Now that the focus has shifted to the upcoming trials of the outlaws who took over the Malheur National Wildlife Refuge offices last January, we might recall that the actual, physical occupation lasted for a total of 41 days. In many ways, however, it never ended, and there is every reason to conclude that the occupiers won.
The refuge’s headquarters are still closed, federal cops guard the area, and no one answers the phone. At least six staff members have left, including the fisheries expert and the ecologist. They have not been replaced.
The refuge is drier now than I have ever seen it; the usually flooded ditches along Center Patrol Road are without waterfowl. Only two ponds hold water and the birds that depend on it.
The Malheur Refuge website cautions prospective visitors: “Buildings and grounds are active work sites and are closed for safety reasons.” When I found a refuge employee in a pickup on the side of the road, I asked him what “active work site” meant. He smiled wryly and answered “That answer would have to come from a higher pay grade.”
I first visited the Malheur Wildlife Refuge in 1966, and I started teaching in the vicinity in 1973. Virtually every Memorial Day weekend since then, I have gone birding on the headquarters grounds, along with other bird watchers from the Northwest birding community and beyond. I teach a summer ornithology class now on nearby Steens Mountain, and every August I tour the refuge with my students.
But this year, we were not allowed in; in fact, a federal truck stood by the blockaded entrance to keep us out. Yet nearly a hundred days had gone by since the last occupier left, and the site had been safely visited by U.S. Fish and Wildlife Service Director Daniel M. Ashe and even Interior Secretary Sally Jewell. Both hosted the press on the “active work sites,” and no problems were reported. Ashe said that the occupiers had done damage estimated at $6 million, and now the rumor is that this venerable and beautiful oasis — once a showplace visited regularly by Supreme Justice William O. Douglas — will undergo a fancy facelift.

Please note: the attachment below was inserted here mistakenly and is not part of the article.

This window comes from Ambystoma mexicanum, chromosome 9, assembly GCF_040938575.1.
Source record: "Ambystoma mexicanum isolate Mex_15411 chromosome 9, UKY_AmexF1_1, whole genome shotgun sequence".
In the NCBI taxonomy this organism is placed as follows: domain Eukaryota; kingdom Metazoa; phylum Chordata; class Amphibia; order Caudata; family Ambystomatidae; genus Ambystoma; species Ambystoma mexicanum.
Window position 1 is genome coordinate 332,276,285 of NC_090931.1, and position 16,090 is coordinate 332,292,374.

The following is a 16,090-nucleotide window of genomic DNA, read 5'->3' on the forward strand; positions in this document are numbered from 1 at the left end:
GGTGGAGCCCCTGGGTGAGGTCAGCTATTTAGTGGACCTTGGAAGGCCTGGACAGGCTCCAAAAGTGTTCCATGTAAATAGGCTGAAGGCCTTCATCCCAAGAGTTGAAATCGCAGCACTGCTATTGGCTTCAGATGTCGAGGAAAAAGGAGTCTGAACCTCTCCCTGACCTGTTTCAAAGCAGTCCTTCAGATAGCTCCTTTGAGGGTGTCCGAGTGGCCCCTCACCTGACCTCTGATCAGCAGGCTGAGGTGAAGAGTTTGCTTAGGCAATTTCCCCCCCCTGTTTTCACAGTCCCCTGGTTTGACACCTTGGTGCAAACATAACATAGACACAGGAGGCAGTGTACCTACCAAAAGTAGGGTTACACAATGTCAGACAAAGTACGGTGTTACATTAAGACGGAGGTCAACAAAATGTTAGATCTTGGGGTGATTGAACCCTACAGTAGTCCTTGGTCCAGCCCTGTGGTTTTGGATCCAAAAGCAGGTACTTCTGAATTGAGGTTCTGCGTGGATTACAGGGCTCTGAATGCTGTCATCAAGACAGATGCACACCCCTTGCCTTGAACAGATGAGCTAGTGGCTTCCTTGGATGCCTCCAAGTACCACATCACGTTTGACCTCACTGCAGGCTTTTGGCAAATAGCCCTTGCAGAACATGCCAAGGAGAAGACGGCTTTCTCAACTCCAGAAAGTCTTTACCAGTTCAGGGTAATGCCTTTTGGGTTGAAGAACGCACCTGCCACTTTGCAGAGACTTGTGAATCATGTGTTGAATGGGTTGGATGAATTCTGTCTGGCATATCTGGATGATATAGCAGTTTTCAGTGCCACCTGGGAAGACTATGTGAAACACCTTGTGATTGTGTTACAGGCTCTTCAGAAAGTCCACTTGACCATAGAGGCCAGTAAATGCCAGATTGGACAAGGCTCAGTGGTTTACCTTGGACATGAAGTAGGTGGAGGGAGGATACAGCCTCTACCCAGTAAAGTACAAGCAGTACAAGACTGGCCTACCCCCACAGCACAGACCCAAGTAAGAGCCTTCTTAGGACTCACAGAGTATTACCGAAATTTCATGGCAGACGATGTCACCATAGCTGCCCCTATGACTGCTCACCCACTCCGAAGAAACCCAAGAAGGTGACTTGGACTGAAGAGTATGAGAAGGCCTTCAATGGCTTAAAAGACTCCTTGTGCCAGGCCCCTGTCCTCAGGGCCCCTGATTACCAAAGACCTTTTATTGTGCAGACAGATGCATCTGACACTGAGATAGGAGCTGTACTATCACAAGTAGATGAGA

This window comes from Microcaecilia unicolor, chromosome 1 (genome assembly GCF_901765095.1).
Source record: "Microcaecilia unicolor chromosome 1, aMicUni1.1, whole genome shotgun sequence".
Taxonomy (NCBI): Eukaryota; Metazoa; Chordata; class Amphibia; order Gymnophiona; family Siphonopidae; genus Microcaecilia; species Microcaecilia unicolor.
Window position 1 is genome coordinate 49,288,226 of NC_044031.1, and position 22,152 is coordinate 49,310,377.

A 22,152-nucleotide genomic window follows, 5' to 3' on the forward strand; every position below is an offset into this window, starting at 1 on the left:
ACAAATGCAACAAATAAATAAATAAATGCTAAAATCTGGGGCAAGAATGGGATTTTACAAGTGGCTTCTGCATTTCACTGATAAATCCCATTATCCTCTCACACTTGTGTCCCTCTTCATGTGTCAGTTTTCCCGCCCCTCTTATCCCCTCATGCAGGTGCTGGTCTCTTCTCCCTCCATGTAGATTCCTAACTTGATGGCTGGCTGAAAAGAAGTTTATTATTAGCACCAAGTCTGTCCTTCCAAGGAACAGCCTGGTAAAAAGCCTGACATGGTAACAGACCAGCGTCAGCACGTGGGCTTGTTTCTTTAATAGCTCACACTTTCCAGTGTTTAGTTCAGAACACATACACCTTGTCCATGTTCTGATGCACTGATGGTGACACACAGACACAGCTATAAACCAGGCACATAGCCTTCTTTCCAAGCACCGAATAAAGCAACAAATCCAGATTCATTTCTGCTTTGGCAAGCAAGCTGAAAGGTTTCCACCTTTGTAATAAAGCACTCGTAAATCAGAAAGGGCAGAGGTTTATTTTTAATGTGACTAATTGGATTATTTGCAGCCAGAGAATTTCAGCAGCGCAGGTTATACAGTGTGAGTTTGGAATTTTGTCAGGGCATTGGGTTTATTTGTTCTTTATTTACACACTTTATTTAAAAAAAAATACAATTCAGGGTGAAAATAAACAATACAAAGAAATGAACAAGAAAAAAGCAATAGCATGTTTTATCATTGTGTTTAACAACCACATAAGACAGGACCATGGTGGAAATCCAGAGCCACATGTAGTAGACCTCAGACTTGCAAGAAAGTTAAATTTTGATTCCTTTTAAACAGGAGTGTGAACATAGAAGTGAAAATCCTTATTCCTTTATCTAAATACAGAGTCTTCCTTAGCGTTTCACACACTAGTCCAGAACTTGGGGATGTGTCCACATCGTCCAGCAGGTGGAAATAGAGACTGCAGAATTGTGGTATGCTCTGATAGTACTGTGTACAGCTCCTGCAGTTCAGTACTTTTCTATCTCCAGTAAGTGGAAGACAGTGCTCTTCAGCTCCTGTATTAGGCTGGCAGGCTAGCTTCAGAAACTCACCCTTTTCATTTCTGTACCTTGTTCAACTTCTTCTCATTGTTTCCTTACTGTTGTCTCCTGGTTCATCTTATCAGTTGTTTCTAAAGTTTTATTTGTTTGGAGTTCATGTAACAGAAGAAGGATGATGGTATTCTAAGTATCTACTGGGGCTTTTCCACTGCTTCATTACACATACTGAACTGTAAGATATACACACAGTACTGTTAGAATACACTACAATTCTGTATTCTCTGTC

That makes me fear that the old buildings, built by the Civilian Conservation Corps out of pink Dufurrena sandstone in the 1930s, might be sacrificed to some Washington, D.C. architect’s vision of modernity. I doubt that the occupiers, slovenly though they reportedly were, could have done that much damage.
Meanwhile, all is not quiet on this Western front. Some or all of the 13 ranchers with grazing privileges on the refuge were going full-bore when my students and I drove north along the refuge on Aug. 12.
Thousands of acres of the Blitzen Valley part of the refuge had been mowed. Three huge double-flatbed trailered semis passed us going south, ready to welcome on board the valuable hay bales. Ranchers apparently pay with “in kind services,” which in this case means that the hay is paid for by mowing, baling and hauling it off. Because the mowing is considered beneficial to wildlife, it is considered a “service” to the refuge and to wildlife, so little or no cash changes hands.
So ubiquitous was the haying activity I saw that it is hard to believe that it had only been going on for two days. Aug. 10 is the first day any haying efforts are allowed, in part because that is the date that most, but not all, young sandhill cranes are believed to be out of danger of being baled, along with the hay. A young crane, faced with an advancing piece of machinery, will crouch down instead of fleeing, and thus get macerated by a combine.
The first of the thousands of cattle that will graze there for the better part of nine months were visible, but I was concerned with some trespass livestock I had seen on Aug. 5, about a mile south of headquarters. I find trespassing cattle almost every year — there were cowpies last year right in front of refuge headquarters — but this year I was unable to report them, because nobody seems to be at work.
And so the occupation continues, even though most of the occupiers are safely tucked away in jail cells. The headquarters compound may be off-limits to human visitors, but the refuge is wide open for the grazing “treatments” that are allowed in order to “meet management objectives.” Sadly, the wildlife meant to find refuge in this place no longer seem to count for much.
Steve Herman is a contributor to Writers on the Range, the opinion service of High Country News. He is an emeritus member of the faculty at Evergreen State College in Olympia, Washington.